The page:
As for the character development, there are some great personalities that stand out in this episode. Jack and James bring a wealth of humor to the group, showing us that there is more to these individuals than just their problems. They pump needed energy into an increasingly desperate and depressing situation. I do wish we had seen a hint of this in Millennium 1 though, as their strong personalities are sprung on you. I also love Merline, Marine’s little sister, whose innocence, youth, cheerfulness, and cuteness help bring out Marine’s similar qualities. She also nicely serves as that energetic, jovial part of Marine’s consciousness that Jeanne the fairy previously personified. Again, I also love Salome’s character, as her loss and despair cause her to take drastic action. Depression is a struggle, a curse, and a poison wrapped into one and is something that can cause us to think or do some of the saddest things imaginable. And so I applaud Aldorlea for not shying away from such realistic topics and choosing to incorporate them into their characters. Yet, with these new additions bringing new life and depth, there are some setbacks to development as well. For example, it seems Benoit takes a step backwards from the last game, as he’s mirroring his personality from Millennium 1 and most of 2. The strength, support, and resolve he had finally shown is nowhere to be seen here. Others, such as Abu, Jezabel, and Karine didn’t see much more development either. The opportunities are there, but it feels as if the writers are ready to move on to the next set of newcomers, which is unfortunate. Having said that, if I’m feeling this strongly toward these characters, they must have done something right.
On to gameplay, Millennium 3 moves in the right direction, keeping what’s worked before and combining the strengths of the previous games. The RPG style gameplay, with its turn-based combat and traditional leveling mechanics all make a return and are still as solid as ever. The promotion system also makes a return, allowing characters to change classes and reap the benefits. Some classes require special items to unlock, but are almost always worth the extra effort, as the class improvements to every level up afterwards are apparent. I did notice an increase in difficulty this time around, so again, the class change stat boosts and improved level ups will go further than they have before. The quest system also makes a return and sees a notable improvement in the quality of the quests themselves. While several are still based around item collection or defeating certain foes, a number of them provide their own narrative and depth, which is both unexpected and very much appreciated. These few quests are a welcome break from the main story while never becoming a distraction. I hope to see more quests of this style in the future.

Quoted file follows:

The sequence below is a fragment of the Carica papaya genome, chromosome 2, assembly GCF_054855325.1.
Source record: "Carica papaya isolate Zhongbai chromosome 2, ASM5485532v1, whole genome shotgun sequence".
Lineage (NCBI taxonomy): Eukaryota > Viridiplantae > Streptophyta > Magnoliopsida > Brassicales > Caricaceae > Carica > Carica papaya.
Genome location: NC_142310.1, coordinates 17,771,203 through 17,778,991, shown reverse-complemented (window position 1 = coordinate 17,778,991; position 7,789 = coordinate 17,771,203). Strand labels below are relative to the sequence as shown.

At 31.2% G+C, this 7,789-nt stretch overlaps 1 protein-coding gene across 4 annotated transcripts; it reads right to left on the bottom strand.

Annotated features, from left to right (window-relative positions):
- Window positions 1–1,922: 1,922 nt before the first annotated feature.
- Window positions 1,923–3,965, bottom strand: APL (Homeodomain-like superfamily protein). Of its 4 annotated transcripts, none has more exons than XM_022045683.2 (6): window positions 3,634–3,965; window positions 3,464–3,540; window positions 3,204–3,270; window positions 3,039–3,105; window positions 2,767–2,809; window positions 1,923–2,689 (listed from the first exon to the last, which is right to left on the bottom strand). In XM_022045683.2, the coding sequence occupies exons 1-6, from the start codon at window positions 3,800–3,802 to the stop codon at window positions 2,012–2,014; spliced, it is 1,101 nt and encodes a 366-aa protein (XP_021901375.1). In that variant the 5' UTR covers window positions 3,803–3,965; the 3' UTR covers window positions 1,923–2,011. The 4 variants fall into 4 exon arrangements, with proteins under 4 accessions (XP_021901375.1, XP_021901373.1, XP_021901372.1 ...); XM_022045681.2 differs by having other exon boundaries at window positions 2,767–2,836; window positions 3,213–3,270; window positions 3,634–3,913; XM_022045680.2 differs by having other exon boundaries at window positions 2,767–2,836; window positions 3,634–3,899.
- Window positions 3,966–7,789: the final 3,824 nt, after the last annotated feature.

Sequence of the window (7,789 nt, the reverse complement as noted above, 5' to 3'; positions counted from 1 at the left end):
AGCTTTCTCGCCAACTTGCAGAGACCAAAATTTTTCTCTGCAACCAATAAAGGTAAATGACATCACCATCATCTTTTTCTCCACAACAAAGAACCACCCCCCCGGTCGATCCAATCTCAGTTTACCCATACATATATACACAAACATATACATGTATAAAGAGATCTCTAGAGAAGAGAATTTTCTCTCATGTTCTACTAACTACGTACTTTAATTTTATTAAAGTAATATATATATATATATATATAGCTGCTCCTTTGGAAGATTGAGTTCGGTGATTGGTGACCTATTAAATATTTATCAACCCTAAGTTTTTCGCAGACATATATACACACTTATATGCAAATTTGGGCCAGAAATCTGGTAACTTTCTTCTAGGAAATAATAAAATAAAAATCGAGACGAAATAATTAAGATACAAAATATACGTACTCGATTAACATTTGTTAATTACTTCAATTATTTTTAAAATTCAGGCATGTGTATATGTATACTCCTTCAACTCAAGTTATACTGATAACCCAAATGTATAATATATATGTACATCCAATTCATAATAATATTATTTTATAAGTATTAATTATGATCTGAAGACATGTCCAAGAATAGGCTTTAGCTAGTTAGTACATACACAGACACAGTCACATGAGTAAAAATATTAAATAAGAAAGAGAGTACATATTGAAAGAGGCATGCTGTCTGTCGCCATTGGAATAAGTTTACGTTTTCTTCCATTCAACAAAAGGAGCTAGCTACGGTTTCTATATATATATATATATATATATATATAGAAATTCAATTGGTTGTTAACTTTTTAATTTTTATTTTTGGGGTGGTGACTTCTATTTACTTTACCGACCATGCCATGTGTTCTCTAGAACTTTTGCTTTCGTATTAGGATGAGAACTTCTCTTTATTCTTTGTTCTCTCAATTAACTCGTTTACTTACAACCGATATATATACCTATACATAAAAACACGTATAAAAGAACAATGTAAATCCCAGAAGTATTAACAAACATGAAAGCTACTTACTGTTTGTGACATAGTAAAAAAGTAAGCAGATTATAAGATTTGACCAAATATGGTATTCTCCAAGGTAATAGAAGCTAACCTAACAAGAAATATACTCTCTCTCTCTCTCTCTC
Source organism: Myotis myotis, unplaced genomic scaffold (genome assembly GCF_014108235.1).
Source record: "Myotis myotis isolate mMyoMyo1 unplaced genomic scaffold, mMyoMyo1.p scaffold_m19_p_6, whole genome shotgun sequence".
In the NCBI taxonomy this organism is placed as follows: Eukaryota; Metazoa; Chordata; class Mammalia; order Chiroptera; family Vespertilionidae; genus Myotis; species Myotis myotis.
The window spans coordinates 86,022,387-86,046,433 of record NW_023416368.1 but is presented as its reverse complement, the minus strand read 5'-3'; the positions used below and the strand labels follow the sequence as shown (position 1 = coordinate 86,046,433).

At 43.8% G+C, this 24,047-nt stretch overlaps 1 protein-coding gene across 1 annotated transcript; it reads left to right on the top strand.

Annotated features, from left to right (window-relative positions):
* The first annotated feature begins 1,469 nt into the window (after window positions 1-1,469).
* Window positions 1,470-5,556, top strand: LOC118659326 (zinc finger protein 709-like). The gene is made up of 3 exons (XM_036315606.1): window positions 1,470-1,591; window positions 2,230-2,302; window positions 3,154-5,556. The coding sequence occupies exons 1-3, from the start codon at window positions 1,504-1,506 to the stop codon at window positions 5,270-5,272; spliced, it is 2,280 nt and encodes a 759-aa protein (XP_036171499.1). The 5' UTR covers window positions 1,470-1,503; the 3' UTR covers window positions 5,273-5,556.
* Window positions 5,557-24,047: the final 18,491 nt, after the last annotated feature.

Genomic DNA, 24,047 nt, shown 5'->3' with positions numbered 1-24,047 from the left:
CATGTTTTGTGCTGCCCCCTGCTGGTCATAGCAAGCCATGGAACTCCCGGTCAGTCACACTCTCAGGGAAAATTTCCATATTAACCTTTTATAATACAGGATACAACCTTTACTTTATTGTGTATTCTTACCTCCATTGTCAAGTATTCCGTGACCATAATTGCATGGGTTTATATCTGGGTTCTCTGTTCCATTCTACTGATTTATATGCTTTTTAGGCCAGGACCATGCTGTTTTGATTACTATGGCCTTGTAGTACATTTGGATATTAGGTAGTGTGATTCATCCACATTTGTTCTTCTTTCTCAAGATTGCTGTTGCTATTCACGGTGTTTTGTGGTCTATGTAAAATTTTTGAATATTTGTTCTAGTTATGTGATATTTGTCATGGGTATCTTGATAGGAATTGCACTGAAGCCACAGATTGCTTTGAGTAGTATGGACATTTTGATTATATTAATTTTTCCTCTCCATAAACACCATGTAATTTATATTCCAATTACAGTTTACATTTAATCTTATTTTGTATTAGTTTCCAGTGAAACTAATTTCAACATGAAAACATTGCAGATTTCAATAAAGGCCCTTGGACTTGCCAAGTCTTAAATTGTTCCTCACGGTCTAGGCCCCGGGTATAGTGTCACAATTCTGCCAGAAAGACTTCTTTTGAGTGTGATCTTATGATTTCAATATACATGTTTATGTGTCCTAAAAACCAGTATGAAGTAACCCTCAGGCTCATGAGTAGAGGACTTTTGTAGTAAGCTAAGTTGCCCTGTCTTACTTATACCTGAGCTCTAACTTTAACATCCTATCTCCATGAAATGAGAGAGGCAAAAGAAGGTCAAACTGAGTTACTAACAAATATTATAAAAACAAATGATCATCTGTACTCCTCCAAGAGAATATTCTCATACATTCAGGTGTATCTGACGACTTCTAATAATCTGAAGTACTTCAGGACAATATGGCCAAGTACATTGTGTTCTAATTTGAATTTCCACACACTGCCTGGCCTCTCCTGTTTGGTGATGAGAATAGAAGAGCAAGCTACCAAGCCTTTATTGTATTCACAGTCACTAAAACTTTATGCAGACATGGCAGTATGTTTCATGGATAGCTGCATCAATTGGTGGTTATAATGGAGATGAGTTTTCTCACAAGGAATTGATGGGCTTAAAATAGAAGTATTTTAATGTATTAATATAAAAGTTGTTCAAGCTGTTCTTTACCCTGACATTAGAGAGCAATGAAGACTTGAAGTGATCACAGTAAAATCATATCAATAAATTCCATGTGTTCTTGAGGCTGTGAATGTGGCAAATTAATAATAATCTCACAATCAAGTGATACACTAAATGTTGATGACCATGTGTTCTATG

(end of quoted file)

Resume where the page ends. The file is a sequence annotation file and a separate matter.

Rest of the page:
The point-and-click search mechanic also returns and sees some improvement. When searching a screen with your mouse, a change in the pointer icon indicates a hidden secret. These secrets range from common items to rarer equipment to Secret Rooms that hold stat boosting Myst Orbs and other treasures, such as cash and the occasional weapon or skill. The benefit of Millennium 1’s search mechanic was that the Secret Rooms usually had a corresponding icon change. For reasons unknown, this was removed in Millennium 2, making the discovery of Secret Rooms even more difficult. Fortunately, Millennium 3 sees a return to form, providing an icon change for most Secret Rooms. Millennium 2 did utilize visual cues better, allowing the discovery of secrets to be more predictable and intuitive. This, too, has been adopted into Millennium 3, making the entire point-and-click experience that much more functional and enjoyable. There is still room for improvement, as not all secrets or Rooms have a corresponding icon change, but it’s definitely a significant improvement and the most noteworthy version of this mechanic.